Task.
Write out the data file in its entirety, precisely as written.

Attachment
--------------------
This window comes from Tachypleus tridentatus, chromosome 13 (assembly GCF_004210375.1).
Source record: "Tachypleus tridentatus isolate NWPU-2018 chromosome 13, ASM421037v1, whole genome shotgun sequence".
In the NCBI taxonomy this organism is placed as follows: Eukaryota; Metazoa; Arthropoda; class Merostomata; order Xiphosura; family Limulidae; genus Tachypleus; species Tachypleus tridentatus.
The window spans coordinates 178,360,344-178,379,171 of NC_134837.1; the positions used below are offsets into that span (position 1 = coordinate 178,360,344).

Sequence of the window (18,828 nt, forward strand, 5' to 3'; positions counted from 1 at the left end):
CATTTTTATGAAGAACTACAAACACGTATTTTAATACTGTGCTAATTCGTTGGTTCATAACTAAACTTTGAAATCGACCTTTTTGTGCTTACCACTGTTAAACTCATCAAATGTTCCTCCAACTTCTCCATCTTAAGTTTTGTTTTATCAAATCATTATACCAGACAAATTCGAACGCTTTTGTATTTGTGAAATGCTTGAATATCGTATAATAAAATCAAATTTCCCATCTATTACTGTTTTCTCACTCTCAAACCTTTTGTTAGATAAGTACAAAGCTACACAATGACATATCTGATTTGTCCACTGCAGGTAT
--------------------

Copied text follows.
This window comes from Tachypleus tridentatus, chromosome 13 (assembly GCF_004210375.1).
Source record: "Tachypleus tridentatus isolate NWPU-2018 chromosome 13, ASM421037v1, whole genome shotgun sequence".
In the NCBI taxonomy this organism is placed as follows: Eukaryota; Metazoa; Arthropoda; class Merostomata; order Xiphosura; family Limulidae; genus Tachypleus; species Tachypleus tridentatus.
The window spans coordinates 178,360,344-178,379,171 of NC_134837.1; the positions used below are offsets into that span (position 1 = coordinate 178,360,344).

Sequence of the window (18,828 nt, forward strand, 5' to 3'; positions counted from 1 at the left end):
CATTTTTATGAAGAACTACAAACACGTATTTTAATACTGTGCTAATTCGTTGGTTCATAACTAAACTTTGAAATCGACCTTTTTGTGCTTACCACTGTTAAACTCATCAAATGTTCCTCCAACTTCTCCATCTTAAGTTTTGTTTTATCAAATCATTATACCAGACAAATTCGAACGCTTTTGTATTTGTGAAATGCTTGAATATCGTATAATAAAATCAAATTTCCCATCTATTACTGTTTTCTCACTCTCAAACCTTTTGTTAGATAAGTACAAAGCTACACAATGACATATCTGATTTGTCCACTGCAGGTAT